This applies to all fee structures in contracting. If you are doing your contracting through an agency then the agency will almost certainly want you to get timesheets signed by both you (as the contractor) and by the client. It is a good idea to always do your own timesheets at the same time, both from the point of view of IR35 and for your own records in case there is a dispute or discrepancy of payment. Similarly, if you work for your own limited company or via an umbrella company, timesheets are equally important.
Hand in hand with timesheets will be the invoices. If you work via an umbrella company they will take care of invoicing for you and you don’t need to worry about it, but for everyone else invoicing is a big part of their paperwork. Invoices should always cover the hours worked, the rate per hour (or per day) and the total money owed. It should also list your company details, an invoice number and the date issued as well as when payment is due, the terms of that payment, VAT that is applicable and most importantly, how the money is to be paid (usually by giving bank account details.) Always remember to keep one copy for yourself and your records too.
Tax, National Insurance and Expenses.
Whereas people who work for permanent employees have their taxes and NIC’s handled for them, contractors (unless they are working for an umbrella company) will have to do it themselves. This means contractors need to be able to calculate and understand their own tax arrangements, their employer’s national insurance contributions, their employee’s national insurance contributions, and their corporation tax and VAT.
They are responsible for ensuring all of these are paid correctly and that the returns are submitted on time and in the correct way. And if they don’t want to deal with all that then they need to get a good contractor accountant who can do it on their behalf. This is usually advisable as there are all kinds of strict rules for limited company contractors which an accountant will be able to handle more efficiently and with more certainty of staying compliant.
Expenses is one area which is particularly complicated. Contractors need to carefully work out their expenses relating to insurances, phone bills, equipment purchase or hire, accountancy fees, training and many more, not to mention the fraught area of travel and subsistence expenses. In short, an accountant is highly recommended!
Mortgages for Contractors.
If there is one particular area where contractors have really had it tough in recent years it is when it comes to applying for a mortgage. Because of the idiosyncrasies of contractor pay it has always been the case that high street mortgage lenders have been reluctant to issue mortgages to contractors. They view contractors as high risk, lacking a full time permanent employment position and often not able to produce three full years of accounts. When they have, on rare occasions, decided to offer a mortgage it has usually come with a sky high rate of interest.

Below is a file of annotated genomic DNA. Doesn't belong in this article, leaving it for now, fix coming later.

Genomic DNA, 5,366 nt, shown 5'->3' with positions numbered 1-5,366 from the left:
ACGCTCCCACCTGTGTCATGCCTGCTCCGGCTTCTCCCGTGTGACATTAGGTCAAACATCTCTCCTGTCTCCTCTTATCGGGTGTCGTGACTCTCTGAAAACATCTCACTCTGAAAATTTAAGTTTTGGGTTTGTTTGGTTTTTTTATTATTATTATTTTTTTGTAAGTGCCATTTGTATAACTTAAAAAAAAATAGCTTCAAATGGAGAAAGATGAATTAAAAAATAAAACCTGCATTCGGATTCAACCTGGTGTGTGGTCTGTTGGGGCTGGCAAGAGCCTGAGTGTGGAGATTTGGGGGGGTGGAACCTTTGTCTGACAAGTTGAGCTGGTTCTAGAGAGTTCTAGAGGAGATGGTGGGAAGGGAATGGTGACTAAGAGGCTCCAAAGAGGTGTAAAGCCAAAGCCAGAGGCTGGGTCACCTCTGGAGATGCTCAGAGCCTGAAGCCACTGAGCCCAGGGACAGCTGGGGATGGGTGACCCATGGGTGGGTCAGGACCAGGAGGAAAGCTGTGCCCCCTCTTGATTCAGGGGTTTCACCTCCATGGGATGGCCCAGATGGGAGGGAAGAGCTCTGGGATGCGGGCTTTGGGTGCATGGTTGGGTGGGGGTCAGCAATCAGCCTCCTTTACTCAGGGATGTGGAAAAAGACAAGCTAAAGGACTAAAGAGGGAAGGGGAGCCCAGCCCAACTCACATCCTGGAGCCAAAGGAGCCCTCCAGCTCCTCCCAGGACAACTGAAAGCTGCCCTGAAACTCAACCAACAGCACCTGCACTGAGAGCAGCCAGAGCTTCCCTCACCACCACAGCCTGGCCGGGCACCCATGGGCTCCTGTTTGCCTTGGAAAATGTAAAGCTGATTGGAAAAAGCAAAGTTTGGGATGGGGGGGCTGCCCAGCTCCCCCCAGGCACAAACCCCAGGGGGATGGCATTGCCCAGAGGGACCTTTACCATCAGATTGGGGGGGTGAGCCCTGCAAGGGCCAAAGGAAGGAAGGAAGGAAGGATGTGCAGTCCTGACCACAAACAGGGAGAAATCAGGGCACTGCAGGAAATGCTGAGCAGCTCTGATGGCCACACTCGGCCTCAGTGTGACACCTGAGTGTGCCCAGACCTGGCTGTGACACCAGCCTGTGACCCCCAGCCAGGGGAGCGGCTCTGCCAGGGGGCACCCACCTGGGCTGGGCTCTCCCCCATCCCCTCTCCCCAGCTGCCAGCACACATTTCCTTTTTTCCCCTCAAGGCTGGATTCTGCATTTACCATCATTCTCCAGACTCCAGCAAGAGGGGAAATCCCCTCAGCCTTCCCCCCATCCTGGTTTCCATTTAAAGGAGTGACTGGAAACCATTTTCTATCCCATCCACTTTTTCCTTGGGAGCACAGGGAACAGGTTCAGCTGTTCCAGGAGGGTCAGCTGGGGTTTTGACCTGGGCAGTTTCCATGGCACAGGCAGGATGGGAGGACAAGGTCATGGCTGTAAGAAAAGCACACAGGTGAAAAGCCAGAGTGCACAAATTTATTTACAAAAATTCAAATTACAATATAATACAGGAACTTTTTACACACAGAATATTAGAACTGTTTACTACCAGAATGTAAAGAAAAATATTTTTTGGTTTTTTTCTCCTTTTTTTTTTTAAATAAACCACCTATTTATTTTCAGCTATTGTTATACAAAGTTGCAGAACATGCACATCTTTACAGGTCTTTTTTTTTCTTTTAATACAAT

Thankfully, as more and more people have started to work for themselves and the freelance / contracting sectors have grown and grown, the market has opened up to contractors and there are now a number of specialist providers who offer contractor mortgages. These contractor mortgages are backed up by lenders and brokers who have an understanding of the way contractors work and the way they structure their finances and they come with much better interest rates than contractors would find on the high street.
Retirement and Contractor Pensions.
Most people don’t have to think about retirement until very late in the game, because it is something their permanent employer takes care of as part of the perks of working for a company and getting a company pension. For contractors this is not the case and they need to force themselves to think ahead if they want to plan for a decent retirement.
In fact, if a contractor puts money into a contractor pension fund they will not only get the benefit later in life but will also be able to reduce their current tax bill at the same time. That’s because pensions now have a tax incentive that is there to encourage people to invest (so that they will put less pressure on the government funds later) and put more money into their pension.
If you do it from a limited company there are double benefits as you also get to make savings on your corporation tax! Moreover, it can help with IR35 issues if you get caught out – pension money is exempt from the income tax you would be charged if adjudged to be within IR35. The more you put in, the less you will have to pay in backdated IR35 liability! The only thing to remember is that you wont be able to touch your pension until you are 55 at which point you will be able to draw out 25% as a lump sum. The rest can be drawn out annually with limits, through an annuity for a regular income or left as inheritance.